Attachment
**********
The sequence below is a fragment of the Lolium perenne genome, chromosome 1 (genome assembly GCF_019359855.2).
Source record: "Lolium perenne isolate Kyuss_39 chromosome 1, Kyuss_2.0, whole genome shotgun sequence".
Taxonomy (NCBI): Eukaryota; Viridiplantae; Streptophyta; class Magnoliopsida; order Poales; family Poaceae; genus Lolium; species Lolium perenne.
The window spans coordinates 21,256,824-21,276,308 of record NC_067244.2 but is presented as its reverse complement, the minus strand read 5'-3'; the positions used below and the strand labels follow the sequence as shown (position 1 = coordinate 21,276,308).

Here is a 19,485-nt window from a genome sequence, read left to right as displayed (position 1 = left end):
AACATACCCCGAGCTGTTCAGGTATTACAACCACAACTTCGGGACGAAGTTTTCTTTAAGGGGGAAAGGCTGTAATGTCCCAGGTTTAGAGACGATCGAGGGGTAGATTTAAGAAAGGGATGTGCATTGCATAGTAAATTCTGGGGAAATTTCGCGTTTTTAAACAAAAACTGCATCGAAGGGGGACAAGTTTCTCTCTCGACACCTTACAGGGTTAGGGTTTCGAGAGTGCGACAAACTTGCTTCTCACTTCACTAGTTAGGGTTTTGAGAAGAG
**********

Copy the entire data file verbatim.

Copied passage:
The sequence below is a fragment of the Lolium perenne genome, chromosome 1 (genome assembly GCF_019359855.2).
Source record: "Lolium perenne isolate Kyuss_39 chromosome 1, Kyuss_2.0, whole genome shotgun sequence".
Taxonomy (NCBI): Eukaryota; Viridiplantae; Streptophyta; class Magnoliopsida; order Poales; family Poaceae; genus Lolium; species Lolium perenne.
The window spans coordinates 21,256,824-21,276,308 of record NC_067244.2 but is presented as its reverse complement, the minus strand read 5'-3'; the positions used below and the strand labels follow the sequence as shown (position 1 = coordinate 21,276,308).

Here is a 19,485-nt window from a genome sequence, read left to right as displayed (position 1 = left end):
AACATACCCCGAGCTGTTCAGGTATTACAACCACAACTTCGGGACGAAGTTTTCTTTAAGGGGGAAAGGCTGTAATGTCCCAGGTTTAGAGACGATCGAGGGGTAGATTTAAGAAAGGGATGTGCATTGCATAGTAAATTCTGGGGAAATTTCGCGTTTTTAAACAAAAACTGCATCGAAGGGGGACAAGTTTCTCTCTCGACACCTTACAGGGTTAGGGTTTCGAGAGTGCGACAAACTTGCTTCTCACTTCACTAGTTAGGGTTTTGAGAAGAG